In a quiet corner of the stately little city of Wheeling, West Va., stands a monument on
which is inscribed:
"By authority of the State of West Virginia to commemorate the siege of Fort Henry,
Sept 11, 1782, the last battle of the American Revolution, this tablet is here placed."
Had it not been for the heroism of a girl the foregoing inscription would never have been
written, and the city of Wheeling would never have existed. From time to time I have
read short stories and magazine articles which have been published about Elizabeth
Zane and her famous exploit; but they are unreliable in some particulars, which is
owing, no doubt, to the singularly meagre details available in histories of our western
For a hundred years the stories of Betty and Isaac Zane have been familiar, oft-
repeated tales in my family--tales told with that pardonable ancestral pride which seems
inherent in every one. My grandmother loved to cluster the children round her and tell
them that when she was a little girl she had knelt at the feet of Betty Zane, and listened
to the old lady as she told of her brother's capture by the Indian Princess, of the burning
of the Fort, and of her own race for life. I knew these stories by heart when a child.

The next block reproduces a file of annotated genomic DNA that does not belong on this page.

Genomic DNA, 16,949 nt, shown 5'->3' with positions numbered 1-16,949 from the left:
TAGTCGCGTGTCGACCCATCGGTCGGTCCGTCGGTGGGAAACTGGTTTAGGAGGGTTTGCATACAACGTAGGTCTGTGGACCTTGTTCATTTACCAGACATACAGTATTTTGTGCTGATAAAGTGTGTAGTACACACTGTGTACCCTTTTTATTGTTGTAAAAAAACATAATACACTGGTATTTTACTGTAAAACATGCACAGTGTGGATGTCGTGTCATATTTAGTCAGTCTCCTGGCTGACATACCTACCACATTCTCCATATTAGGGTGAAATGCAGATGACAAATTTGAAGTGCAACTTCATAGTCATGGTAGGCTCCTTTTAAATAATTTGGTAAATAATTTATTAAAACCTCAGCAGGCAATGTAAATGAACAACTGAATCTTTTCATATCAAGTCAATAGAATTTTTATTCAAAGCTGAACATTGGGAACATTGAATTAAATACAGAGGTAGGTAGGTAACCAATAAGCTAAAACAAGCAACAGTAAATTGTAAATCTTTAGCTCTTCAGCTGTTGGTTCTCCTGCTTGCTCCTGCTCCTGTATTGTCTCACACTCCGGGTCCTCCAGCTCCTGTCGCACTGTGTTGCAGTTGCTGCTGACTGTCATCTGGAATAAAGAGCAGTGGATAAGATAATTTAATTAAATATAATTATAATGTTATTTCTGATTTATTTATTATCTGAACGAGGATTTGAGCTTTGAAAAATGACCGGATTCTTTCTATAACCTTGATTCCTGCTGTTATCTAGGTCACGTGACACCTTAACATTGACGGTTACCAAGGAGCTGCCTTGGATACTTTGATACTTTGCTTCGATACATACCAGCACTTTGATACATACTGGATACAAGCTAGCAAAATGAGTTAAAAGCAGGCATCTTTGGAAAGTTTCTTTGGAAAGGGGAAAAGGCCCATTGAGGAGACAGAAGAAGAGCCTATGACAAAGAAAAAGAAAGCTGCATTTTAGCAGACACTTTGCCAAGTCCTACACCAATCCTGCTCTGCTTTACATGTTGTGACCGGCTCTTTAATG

Two years ago my mother came to me with an old note book which had been
discovered in some rubbish that had been placed in the yard to burn. The book had
probably been hidden in an old picture frame for many years. It belonged to my great-
grandfather, Col. Ebenezer Zane. From its faded and time-worn pages I have taken the
main facts of my story. My regret is that a worthier pen than mine has not had this
wealth of material.
In this busy progressive age there are no heroes of the kind so dear to all lovers of
chivalry and romance. There are heroes, perhaps, but they are the patient sad-faced
kind, of whom few take cognizance as they hurry onward. But cannot we all remember
some one who suffered greatly, who accomplished great deeds, who died on the
battlefield--some one around whose name lingers a halo of glory? Few of us are so
unfortunate that we cannot look backward on kith or kin and thrill with love and
reverence as we dream of an act of heroism or martyrdom which rings down the annals
of time like the melody of the huntsman's horn, as it peals out on a frosty October morn
purer and sweeter with each succeeding note.
If to any of those who have such remembrances, as well as those who have not, my
story gives an hour of pleasure I shall be rewarded.